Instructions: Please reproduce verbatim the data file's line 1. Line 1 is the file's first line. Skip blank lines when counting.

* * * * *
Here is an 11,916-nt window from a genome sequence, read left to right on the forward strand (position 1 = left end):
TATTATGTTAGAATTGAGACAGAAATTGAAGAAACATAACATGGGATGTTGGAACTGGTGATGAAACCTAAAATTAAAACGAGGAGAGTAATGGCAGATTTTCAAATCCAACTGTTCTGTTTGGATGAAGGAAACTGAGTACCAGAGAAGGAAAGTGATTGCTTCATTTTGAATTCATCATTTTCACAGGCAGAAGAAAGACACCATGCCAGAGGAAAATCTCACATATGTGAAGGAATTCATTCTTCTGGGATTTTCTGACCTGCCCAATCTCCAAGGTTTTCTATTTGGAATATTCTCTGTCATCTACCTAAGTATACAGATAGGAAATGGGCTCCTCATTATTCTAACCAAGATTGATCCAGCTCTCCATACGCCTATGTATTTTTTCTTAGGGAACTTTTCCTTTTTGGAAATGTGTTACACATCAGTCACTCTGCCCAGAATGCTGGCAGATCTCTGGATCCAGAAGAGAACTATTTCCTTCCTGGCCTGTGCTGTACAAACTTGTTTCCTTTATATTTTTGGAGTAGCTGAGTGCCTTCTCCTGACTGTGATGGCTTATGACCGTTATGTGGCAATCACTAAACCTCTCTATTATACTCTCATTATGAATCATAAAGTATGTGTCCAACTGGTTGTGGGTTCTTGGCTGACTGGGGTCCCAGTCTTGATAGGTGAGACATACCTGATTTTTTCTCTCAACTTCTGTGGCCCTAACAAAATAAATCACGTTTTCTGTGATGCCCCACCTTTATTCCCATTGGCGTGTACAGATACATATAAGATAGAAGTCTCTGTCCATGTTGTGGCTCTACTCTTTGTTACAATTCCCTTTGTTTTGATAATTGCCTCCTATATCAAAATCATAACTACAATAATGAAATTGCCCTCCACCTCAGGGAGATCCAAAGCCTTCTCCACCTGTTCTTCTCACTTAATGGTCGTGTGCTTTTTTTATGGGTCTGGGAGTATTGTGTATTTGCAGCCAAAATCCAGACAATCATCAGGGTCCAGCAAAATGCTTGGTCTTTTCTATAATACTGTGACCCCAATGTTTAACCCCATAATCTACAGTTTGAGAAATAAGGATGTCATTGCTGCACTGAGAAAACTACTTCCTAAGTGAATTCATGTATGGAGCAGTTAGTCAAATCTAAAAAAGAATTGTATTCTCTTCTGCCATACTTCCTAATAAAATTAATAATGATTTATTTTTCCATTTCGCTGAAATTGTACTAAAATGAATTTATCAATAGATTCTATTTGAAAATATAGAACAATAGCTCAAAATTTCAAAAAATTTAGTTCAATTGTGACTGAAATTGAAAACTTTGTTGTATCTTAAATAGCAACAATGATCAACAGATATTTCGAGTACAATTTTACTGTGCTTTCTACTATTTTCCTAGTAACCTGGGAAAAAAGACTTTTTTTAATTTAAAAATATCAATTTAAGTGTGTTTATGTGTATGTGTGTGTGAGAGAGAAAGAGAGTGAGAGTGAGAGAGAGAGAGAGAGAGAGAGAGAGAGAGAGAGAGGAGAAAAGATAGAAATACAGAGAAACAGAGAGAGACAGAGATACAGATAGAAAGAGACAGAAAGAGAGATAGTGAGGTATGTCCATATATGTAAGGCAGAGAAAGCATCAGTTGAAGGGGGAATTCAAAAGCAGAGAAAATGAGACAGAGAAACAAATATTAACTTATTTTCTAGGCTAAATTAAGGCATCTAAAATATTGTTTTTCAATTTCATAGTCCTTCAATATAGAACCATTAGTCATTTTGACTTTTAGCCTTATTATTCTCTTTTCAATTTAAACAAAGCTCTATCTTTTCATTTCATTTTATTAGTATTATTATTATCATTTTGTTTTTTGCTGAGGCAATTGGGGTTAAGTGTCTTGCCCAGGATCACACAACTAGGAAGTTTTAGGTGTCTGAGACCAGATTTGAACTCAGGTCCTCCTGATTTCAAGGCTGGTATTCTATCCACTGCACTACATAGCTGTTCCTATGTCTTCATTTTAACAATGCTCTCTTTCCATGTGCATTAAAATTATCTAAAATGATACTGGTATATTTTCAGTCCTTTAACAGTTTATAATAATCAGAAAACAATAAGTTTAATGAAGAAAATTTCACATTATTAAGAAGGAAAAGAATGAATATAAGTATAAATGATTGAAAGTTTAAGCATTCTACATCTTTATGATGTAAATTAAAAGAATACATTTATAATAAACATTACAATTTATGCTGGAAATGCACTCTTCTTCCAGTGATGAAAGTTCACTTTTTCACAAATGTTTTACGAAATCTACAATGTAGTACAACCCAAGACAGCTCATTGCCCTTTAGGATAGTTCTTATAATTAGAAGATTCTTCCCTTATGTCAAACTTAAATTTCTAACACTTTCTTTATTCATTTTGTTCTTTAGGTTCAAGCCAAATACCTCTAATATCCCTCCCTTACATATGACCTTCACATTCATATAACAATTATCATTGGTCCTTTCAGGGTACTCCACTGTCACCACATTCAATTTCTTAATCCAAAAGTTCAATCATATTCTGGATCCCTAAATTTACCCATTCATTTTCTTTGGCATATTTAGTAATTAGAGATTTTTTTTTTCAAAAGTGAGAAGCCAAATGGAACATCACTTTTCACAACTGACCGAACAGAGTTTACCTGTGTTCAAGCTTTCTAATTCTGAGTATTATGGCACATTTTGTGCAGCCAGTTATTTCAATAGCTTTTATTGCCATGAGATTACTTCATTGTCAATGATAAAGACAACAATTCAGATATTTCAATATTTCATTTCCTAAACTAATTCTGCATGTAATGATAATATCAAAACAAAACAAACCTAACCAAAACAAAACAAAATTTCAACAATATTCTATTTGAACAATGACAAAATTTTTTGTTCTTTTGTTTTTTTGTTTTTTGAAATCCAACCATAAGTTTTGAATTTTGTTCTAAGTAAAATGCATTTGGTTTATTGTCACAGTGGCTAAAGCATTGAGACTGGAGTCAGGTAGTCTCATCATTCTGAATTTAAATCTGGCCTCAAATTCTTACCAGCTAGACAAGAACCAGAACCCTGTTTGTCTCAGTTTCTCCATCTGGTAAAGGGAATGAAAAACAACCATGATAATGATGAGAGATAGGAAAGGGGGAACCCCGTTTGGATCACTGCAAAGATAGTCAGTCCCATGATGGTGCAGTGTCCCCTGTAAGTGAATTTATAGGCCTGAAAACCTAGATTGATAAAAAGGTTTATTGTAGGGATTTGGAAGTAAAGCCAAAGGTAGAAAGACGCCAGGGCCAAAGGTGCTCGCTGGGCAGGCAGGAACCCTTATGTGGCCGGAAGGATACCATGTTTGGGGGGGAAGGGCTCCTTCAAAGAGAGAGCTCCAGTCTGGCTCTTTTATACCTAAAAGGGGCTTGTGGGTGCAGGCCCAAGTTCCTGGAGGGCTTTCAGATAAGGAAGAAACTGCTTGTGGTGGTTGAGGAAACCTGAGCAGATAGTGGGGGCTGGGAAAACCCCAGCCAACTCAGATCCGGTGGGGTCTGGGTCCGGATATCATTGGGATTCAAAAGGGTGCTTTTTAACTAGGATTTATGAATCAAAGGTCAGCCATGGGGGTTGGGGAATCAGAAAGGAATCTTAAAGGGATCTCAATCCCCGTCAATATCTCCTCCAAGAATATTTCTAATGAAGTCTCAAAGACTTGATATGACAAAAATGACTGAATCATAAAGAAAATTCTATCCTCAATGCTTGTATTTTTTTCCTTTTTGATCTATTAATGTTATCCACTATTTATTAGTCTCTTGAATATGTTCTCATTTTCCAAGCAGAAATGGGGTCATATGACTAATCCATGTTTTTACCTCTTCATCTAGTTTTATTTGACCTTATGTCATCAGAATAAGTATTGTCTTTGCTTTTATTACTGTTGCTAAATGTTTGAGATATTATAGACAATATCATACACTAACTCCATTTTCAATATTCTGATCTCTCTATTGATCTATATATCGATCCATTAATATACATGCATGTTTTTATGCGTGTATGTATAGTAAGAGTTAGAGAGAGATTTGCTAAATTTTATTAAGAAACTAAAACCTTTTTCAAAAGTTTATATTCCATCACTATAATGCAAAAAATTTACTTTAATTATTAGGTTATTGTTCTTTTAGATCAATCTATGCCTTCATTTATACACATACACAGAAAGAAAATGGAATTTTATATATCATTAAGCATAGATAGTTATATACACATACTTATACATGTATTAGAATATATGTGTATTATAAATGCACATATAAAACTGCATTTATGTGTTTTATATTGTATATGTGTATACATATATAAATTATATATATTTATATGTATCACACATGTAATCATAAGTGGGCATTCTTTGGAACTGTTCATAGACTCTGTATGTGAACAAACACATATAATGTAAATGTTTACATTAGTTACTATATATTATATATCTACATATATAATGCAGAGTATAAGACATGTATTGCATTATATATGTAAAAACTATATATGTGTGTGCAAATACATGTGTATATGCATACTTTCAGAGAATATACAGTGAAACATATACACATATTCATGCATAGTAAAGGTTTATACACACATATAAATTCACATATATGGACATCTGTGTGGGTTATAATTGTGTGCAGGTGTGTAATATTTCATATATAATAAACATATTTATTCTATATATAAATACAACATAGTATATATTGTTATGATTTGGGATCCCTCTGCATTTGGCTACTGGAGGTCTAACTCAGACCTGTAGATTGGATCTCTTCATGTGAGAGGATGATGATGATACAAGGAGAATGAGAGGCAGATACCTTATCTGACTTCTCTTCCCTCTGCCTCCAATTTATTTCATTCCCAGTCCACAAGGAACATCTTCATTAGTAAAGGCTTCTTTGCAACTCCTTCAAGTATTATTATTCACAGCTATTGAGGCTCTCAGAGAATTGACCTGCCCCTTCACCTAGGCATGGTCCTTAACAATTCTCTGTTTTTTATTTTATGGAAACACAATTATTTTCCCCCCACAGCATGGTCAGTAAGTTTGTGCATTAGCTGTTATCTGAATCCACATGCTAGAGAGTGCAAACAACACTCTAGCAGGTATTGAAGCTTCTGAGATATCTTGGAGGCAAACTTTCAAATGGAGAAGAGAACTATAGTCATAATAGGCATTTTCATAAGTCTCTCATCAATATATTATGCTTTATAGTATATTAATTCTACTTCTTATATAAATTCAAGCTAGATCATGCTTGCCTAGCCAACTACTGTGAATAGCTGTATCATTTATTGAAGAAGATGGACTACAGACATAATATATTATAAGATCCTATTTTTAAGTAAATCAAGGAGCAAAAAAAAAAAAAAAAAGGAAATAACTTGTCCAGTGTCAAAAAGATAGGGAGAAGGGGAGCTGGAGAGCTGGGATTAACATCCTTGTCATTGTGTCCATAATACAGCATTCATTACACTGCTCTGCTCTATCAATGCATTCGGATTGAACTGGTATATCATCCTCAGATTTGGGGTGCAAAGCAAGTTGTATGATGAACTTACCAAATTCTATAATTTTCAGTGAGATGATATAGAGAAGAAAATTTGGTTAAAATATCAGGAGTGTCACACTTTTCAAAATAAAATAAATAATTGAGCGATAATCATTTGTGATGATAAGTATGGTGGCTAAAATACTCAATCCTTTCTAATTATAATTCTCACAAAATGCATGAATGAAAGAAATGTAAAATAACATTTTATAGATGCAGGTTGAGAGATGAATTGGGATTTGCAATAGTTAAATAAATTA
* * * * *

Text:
Here is an 11,916-nt window from a genome sequence, read left to right on the forward strand (position 1 = left end):